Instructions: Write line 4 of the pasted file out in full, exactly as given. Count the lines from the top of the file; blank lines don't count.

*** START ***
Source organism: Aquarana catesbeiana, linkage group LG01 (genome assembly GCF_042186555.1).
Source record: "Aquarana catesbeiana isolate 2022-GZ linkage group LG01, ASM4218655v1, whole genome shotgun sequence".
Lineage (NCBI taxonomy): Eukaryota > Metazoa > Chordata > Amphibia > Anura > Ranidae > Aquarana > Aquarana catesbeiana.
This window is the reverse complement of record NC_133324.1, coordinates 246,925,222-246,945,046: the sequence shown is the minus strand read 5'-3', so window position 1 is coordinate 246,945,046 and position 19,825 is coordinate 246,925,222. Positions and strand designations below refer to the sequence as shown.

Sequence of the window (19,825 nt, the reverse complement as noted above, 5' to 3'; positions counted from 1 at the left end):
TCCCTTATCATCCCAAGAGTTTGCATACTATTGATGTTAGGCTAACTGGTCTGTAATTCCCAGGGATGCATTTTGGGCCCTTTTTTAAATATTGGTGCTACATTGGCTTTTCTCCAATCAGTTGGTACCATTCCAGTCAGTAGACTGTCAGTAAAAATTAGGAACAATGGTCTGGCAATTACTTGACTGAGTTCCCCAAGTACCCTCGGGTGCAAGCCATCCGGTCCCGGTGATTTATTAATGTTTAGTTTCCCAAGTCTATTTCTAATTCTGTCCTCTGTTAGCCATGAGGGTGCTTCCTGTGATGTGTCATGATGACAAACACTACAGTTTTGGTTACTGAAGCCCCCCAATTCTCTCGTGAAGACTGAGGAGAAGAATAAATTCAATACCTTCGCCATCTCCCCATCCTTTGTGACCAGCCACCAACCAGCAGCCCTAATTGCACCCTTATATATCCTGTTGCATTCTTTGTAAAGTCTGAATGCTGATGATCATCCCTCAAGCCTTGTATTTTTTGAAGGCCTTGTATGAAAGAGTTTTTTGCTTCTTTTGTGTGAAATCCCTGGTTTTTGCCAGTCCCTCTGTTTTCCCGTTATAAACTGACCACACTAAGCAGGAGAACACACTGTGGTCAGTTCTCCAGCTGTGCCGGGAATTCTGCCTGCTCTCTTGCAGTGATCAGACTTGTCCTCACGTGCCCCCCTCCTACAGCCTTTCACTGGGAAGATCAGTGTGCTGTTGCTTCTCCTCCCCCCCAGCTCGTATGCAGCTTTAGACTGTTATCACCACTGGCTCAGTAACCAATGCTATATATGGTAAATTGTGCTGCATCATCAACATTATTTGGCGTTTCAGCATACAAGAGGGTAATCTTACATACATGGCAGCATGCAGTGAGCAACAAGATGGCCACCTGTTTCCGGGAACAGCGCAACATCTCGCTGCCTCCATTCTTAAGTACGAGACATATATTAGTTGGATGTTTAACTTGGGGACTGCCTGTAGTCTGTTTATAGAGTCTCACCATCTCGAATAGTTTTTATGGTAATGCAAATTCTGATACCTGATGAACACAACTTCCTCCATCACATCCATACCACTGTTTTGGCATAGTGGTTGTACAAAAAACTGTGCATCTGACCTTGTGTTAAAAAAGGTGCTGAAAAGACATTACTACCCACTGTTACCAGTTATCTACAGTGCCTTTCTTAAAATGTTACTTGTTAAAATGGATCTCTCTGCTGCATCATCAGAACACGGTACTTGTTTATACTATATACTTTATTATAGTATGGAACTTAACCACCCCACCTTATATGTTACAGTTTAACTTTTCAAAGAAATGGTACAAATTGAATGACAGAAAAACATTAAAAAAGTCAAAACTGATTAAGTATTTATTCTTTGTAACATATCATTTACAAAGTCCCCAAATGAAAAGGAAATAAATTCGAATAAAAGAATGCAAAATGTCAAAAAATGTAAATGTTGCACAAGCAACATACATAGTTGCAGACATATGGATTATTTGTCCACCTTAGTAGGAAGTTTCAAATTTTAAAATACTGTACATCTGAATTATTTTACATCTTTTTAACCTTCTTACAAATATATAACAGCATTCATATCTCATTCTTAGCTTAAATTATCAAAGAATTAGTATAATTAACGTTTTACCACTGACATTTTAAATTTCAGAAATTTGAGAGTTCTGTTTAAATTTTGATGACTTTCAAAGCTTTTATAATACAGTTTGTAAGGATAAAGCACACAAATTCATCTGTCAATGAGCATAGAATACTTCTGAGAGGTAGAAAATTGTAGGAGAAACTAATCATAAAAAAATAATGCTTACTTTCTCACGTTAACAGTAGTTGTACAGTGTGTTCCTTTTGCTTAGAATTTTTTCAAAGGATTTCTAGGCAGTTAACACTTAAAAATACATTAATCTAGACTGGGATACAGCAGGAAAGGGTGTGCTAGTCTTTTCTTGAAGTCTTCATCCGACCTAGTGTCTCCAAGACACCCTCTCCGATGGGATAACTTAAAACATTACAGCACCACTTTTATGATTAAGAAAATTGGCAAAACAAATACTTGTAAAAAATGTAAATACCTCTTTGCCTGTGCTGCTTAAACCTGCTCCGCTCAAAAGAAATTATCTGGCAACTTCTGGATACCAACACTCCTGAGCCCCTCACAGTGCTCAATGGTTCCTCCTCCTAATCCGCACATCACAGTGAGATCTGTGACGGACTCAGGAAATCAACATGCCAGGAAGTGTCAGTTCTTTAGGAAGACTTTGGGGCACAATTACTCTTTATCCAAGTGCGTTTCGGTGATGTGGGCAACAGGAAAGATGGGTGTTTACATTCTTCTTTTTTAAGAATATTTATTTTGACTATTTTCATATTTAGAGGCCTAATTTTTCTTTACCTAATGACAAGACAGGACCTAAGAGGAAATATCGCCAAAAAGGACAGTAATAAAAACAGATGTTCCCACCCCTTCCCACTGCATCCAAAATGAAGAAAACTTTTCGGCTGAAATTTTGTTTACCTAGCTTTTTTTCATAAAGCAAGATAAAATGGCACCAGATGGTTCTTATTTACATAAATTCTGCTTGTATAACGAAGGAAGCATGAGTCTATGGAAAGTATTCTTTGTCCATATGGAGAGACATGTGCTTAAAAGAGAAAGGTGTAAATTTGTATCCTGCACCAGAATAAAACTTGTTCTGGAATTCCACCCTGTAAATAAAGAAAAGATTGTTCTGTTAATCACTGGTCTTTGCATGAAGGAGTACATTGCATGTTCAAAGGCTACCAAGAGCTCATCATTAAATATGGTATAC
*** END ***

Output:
This window is the reverse complement of record NC_133324.1, coordinates 246,925,222-246,945,046: the sequence shown is the minus strand read 5'-3', so window position 1 is coordinate 246,945,046 and position 19,825 is coordinate 246,925,222. Positions and strand designations below refer to the sequence as shown.